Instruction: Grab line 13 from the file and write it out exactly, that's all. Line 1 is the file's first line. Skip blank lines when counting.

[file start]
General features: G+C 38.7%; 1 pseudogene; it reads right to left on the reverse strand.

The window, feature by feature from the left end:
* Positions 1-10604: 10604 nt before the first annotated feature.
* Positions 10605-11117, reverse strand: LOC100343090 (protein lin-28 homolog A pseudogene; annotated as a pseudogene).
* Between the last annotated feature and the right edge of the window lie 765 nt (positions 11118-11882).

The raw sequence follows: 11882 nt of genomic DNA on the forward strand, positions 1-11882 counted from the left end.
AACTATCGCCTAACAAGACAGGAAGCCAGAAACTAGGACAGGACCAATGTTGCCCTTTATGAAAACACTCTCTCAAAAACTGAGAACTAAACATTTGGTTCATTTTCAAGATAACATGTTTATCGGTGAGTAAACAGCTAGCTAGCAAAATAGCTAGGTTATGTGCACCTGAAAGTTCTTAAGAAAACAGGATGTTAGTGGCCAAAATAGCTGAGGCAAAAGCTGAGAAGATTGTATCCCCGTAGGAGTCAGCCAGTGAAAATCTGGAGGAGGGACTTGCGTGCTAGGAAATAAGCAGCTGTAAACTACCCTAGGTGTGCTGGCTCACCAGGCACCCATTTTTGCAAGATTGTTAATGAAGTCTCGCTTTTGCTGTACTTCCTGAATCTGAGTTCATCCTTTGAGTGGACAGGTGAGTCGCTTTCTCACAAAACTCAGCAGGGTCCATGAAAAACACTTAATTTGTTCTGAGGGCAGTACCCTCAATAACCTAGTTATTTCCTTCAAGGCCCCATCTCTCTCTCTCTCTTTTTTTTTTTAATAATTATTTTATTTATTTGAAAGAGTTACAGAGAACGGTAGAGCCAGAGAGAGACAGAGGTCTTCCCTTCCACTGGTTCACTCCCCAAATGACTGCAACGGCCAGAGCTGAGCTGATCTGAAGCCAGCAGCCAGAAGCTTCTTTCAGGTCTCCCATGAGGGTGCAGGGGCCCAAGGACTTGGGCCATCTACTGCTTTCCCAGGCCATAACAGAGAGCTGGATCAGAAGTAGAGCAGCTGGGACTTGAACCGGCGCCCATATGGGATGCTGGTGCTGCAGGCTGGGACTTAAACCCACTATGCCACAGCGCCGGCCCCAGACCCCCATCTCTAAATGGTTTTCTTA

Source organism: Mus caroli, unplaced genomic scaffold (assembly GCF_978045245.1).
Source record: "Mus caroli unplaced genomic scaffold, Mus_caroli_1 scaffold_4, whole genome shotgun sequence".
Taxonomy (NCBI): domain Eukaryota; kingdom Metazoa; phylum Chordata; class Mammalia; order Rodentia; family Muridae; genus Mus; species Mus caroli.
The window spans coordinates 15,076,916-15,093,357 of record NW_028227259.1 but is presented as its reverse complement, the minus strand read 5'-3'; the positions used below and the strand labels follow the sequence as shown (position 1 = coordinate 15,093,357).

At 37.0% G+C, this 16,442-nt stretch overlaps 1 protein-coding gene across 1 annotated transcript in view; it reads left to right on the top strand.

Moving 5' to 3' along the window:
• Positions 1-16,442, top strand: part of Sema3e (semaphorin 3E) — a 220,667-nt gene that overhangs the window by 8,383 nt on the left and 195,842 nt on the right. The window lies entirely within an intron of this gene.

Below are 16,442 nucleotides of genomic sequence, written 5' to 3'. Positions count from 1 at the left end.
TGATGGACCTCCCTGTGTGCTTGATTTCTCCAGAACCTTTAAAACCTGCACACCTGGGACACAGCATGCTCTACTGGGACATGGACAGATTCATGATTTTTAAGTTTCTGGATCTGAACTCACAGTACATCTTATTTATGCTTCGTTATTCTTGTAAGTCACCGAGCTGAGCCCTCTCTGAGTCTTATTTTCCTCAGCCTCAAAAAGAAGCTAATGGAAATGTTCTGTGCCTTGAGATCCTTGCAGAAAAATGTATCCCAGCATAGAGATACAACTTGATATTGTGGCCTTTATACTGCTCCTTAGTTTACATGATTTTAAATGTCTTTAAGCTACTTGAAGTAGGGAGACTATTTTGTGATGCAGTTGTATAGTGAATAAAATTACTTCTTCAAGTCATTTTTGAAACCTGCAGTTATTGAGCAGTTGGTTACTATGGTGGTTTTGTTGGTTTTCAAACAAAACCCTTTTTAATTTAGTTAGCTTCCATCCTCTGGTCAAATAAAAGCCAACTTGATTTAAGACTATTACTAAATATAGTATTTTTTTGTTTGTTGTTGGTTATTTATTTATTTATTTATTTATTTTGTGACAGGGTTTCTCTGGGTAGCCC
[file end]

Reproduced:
Moving 5' to 3' along the window: